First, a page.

• Summary
  • Contents
  • Subject index

Crime and Criminal Behavior delves into such hotly debated topics as age of consent, euthanasia and assisted suicide, gambling, guns, internet pornography, marijuana and other drug laws, religious convictions, and terrorism and extremism. From using a faking I.D. to assaulting one’s domestic partner to driving drunk, a vast array of behaviors fit into the definition of criminal. The authors of these 20 chapters examine the historical contexts of each topic and offer arguments both for and against the ways in which legislators and courts have defined and responded to criminal behaviors, addressing the sometimes complex policy considerations involved. Sensitive subjects such as hate crimes are addressed, as are crimes carried out by large groups or states, including war crime and corporate crime. This volume also considers crimes that are difficult to prosecute, such as Internet crime and intellectual property crime, and crimes about which there is disagreement as to whether the behavior harms society or the individual involved (gun control and euthanasia, for example). The SeriesThe five brief, issues-based books in SAGE Reference’s Key Issues in Crime & Punishment Series offer examinations of controversial programs, practices, problems or issues from varied perspectives. Volumes correspond to the five central subfields in the Criminal Justice curriculum: Crime & Criminal Behavior, Policing, The Courts, Corrections, and Juvenile Justice. Each volume consists of approximately 20 chapters offering succinct pro/con examinations, and Recommended Readings conclude each chapter, highlighting different approaches to or perspectives on the issue at hand. As a set, these volumes provide perfect reference support for students writing position papers in undergraduate courses spanning the Criminal Justice curriculum. Each title is approximately 350 pages in length.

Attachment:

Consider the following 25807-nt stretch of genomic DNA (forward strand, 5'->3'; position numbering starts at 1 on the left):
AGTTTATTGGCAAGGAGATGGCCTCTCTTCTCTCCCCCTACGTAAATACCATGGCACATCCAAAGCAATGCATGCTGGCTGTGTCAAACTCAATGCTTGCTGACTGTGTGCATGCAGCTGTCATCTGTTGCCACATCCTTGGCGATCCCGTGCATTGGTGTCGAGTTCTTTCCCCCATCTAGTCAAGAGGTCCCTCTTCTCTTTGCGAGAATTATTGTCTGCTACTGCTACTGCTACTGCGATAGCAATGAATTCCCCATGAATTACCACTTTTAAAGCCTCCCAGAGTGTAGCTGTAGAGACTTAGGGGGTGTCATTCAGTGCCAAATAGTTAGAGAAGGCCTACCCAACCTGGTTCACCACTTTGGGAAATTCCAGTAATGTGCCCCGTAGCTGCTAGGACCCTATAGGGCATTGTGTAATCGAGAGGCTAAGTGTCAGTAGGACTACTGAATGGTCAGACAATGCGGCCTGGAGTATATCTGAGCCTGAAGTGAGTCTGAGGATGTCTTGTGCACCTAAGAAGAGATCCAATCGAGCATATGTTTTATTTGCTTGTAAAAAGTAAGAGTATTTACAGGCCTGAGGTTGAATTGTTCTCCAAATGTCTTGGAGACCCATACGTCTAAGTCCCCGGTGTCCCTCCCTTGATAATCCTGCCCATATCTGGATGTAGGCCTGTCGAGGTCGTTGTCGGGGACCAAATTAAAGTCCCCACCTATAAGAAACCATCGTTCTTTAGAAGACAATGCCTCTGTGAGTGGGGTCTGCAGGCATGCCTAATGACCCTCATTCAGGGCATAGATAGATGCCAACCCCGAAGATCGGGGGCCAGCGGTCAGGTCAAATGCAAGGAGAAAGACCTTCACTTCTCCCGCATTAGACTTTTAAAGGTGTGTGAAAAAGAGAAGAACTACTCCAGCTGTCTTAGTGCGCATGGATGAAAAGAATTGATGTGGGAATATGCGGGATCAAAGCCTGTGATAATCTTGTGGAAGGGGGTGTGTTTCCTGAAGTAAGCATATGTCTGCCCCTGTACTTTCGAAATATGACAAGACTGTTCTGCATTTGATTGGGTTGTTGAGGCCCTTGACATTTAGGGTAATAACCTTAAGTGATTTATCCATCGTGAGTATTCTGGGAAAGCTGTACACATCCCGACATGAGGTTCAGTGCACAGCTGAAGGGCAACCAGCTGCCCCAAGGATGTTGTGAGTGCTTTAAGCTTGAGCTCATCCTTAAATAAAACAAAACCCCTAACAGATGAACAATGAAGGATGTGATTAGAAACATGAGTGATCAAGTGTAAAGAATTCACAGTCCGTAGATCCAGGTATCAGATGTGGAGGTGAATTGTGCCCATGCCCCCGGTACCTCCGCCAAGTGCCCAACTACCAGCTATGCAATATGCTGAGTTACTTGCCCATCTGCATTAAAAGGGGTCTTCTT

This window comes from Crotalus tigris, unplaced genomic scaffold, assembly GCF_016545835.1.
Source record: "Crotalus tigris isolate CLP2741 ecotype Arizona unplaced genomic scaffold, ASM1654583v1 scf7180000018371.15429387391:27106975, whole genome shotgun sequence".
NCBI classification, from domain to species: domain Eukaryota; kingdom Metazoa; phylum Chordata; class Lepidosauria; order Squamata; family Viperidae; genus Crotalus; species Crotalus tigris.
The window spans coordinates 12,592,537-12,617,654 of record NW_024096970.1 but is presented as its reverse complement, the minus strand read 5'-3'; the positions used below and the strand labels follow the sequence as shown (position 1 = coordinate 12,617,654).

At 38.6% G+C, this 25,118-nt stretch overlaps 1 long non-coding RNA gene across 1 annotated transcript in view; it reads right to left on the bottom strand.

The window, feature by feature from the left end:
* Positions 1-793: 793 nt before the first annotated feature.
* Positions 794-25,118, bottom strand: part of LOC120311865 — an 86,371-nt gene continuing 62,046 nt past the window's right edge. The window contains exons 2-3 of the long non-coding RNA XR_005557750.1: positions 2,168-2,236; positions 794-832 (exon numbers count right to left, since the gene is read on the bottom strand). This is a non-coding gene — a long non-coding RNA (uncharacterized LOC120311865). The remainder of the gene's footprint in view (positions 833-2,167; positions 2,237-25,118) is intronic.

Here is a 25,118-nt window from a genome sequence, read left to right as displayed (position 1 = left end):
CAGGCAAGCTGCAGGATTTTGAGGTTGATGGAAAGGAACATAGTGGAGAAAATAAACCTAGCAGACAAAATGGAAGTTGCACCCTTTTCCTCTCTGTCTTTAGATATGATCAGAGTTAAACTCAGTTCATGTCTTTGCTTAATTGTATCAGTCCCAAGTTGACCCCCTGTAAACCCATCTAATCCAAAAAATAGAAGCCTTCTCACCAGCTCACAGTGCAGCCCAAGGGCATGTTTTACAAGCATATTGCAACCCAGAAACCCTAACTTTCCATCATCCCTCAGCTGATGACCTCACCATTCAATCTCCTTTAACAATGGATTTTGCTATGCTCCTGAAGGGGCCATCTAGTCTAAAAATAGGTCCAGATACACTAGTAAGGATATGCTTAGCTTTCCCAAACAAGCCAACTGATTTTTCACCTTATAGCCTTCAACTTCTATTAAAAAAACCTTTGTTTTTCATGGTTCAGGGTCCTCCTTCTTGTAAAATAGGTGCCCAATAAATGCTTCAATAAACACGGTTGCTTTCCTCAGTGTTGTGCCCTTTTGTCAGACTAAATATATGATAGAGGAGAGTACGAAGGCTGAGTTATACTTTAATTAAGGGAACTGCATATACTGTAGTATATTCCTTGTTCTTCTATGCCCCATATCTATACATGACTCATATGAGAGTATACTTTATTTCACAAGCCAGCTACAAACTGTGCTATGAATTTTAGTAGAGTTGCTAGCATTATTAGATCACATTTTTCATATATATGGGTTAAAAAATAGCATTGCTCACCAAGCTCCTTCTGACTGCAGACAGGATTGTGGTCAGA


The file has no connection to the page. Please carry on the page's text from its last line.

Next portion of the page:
Undocumented Immigrants
Undocumented immigrants

Undocumented immigrants, also referred to as illegal aliens, are defined as migrants who typically arrive in a country without the appropriate, legally required administrative documents. This term has also been used to describe individuals who may arrive legally on temporary, nonwork visas, but remain past the expiration of the permitted stay. Some states define an immigrant as someone who lives in their jurisdiction for a period of a year or more, while others claim that period of time is three years. The timeframe for visitors is a period of less than one year.

While perceptions in the United States have focused primarily on immigrants arriving to seek work or commit crimes, some populations flee their homelands as refugees. Historically, most populations did not ...

  • Loading...
locked icon

Sign in to access this content

Get a 30 day FREE TRIAL

  • Watch videos from a variety of sources bringing classroom topics to life
  • Read modern, diverse business cases
  • Explore hundreds of books and reference titles